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Full Text








Carmichael, Leslie; General Delivery, Colon Post Office,
Colon, R.P.



On reaching Panama in January of 1907, I was taken to one
of the old French camps located on the Chagres river. The
following day we were taken to Tabernilla.

Tabernilla was a small section where the work was started
through dense jungles, the tools given to us were a pick,
shovel.and maohette, from there we ware cutting brambles, trees
through swamp lands, across rivers, the condition was of such
that from day to day we were wet leaving the job and returning
the following day with nothing dry to wear.

The first foreman I worked with I don't remember his name,
there were two other foremen Mr. Loftes and Mr. Greenstage who
were preparing the land for dumping from Tabernilla to: Frijoles
Mr. Bob Sheetz was also there.

The work was dangerous we had to be always looking for
snakes which were plentiful and deadly, lions which roamed the
jungle in packs, also tigers. The tigers were the most
ferocious.

An experience that I have always remembered the time while
the gang were laying rails, we were short of drinking water I
was among the men sent to get a supply to be taken from the
Chagres river, we were to use a pump oar to carry the eight
five gallon cans an a fifty gallon barrel. On our way we were
followed by about ten lions running.behind the car, they were
getting closer and closer to us while holding the barrel with
one hand to steady it I took one of the cans and use to scare
them off by hitting it to make a noise that drove them away.

Water to drink was very hard to get to supply so much men
that were working after we had gone so far in the jungle, there
were times when we would lie on our stomach and drink whatever
water in sight to quench our thirst, by drinking water that way
a lot of the workers died from black fever and yellow fever for
there was no other way that water could be acquired.

The work was hard and dangerous with the sight of men











Carmiohael, L.


falling slok and dying from day to days at that time still on
the rails with such hardships around us a little ditty was
sung "Somebody dying every day," another was "Hard work today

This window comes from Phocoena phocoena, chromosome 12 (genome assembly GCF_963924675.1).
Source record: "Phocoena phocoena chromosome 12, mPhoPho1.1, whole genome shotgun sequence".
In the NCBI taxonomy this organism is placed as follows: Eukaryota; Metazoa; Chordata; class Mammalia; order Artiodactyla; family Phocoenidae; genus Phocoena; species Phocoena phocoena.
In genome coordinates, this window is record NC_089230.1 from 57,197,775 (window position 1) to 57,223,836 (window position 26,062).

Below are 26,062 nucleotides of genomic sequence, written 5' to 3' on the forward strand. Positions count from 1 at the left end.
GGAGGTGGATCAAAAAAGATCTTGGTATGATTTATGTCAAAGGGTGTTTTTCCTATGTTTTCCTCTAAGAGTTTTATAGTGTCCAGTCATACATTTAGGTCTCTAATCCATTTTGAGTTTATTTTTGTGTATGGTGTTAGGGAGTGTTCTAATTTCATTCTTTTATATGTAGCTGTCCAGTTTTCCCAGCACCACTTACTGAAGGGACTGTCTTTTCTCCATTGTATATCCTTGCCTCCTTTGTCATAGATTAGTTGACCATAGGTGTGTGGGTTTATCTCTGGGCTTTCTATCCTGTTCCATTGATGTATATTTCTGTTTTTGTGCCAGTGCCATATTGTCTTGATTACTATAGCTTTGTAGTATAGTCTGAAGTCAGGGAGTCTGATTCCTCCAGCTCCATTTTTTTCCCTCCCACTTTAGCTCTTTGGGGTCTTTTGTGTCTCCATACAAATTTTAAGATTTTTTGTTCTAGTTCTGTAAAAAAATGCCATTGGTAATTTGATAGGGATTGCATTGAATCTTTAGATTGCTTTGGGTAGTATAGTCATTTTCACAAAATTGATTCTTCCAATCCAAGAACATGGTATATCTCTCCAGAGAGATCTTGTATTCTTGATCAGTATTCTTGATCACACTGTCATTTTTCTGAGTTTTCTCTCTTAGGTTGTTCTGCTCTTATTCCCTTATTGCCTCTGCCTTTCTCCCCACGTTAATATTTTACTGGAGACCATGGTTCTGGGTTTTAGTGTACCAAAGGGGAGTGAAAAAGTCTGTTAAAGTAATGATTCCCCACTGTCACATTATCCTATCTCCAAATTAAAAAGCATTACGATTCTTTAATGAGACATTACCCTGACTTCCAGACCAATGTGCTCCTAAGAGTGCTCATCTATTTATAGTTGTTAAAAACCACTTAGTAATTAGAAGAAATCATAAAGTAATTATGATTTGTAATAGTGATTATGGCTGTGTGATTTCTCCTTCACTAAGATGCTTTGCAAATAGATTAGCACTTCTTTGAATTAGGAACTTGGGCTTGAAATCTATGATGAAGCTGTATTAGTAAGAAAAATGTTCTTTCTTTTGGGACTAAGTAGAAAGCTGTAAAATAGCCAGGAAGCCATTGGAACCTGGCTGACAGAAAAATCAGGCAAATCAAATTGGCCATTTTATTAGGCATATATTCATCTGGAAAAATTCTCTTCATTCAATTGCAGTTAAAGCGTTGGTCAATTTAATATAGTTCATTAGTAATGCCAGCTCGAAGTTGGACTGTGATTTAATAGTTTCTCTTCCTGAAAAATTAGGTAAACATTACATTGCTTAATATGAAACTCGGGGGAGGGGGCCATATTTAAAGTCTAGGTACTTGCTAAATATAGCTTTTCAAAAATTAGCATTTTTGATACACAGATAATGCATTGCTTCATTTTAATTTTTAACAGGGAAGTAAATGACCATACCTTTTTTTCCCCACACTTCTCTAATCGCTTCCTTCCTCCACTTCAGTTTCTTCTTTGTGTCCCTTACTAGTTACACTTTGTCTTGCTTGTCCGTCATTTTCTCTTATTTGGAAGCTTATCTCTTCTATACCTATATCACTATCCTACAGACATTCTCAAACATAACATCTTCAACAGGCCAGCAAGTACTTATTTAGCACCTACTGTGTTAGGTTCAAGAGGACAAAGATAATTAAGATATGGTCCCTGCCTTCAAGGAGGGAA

Ba Congreja," with those and "Iron Bar" the men would work in
harmony lifting and hauling rails, setting and spiking in
place for the dump cars.

Respectfully
Mr LESLIE CARMICHAEL




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Carmichael, Leslie; General Delivery, Colon Post Office,
Colon, R.P.
On reaching Panama in January of 1907, I was taken to one
of the old French camps located on the Chagres river. The
following day we were taken to Tabernilla.
Tabernilla was a small section where the work was started
through dense jungles, the tools given to us were a pick,
shovel.and maohette, from there we ware cutting brambles, trees
through swamp lands, across rivers, the condition was of such
that from day to day we were wet leaving the job and returning
the following day with nothing dry to wear.
The first foreman I worked with I don't remember his name,
there were two other foremen Mr. Loftes and Mr. Greenstage who
were preparing the land for dumping from Tabernilla to: Frijoles
Mr. Bob Sheetz was also there.
The work was dangerous we had to be always looking for
snakes which were plentiful and deadly, lions which roamed the
jungle in packs, also tigers. The tigers were the most
ferocious.
An experience that I have always remembered the time while
the gang were laying rails, we were short of drinking water I
was among the men sent to get a supply to be taken from the
Chagres river, we were to use a pump oar to carry the eight
five gallon cans an a fifty gallon barrel. On our way we were
followed by about ten lions running.behind the car, they were
getting closer and closer to us while holding the barrel with
one hand to steady it I took one of the cans and use to scare
them off by hitting it to make a noise that drove them away.
Water to drink was very hard to get to supply so much men
that were working after we had gone so far in the jungle, there
were times when we would lie on our stomach and drink whatever
water in sight to quench our thirst, by drinking water that way
a lot of the workers died from black fever and yellow fever for
there was no other way that water could be acquired.
The work was hard and dangerous with the sight of men
2 image0086.jpg
Carmiohael, L.
falling slok and dying from day to days at that time still on
the rails with such hardships around us a little ditty was
sung "Somebody dying every day," another was "Hard work today
Ba Congreja," with those and "Iron Bar" the men would work in
harmony lifting and hauling rails, setting and spiking in
place for the dump cars.
Respectfully
Mr LESLIE CARMICHAEL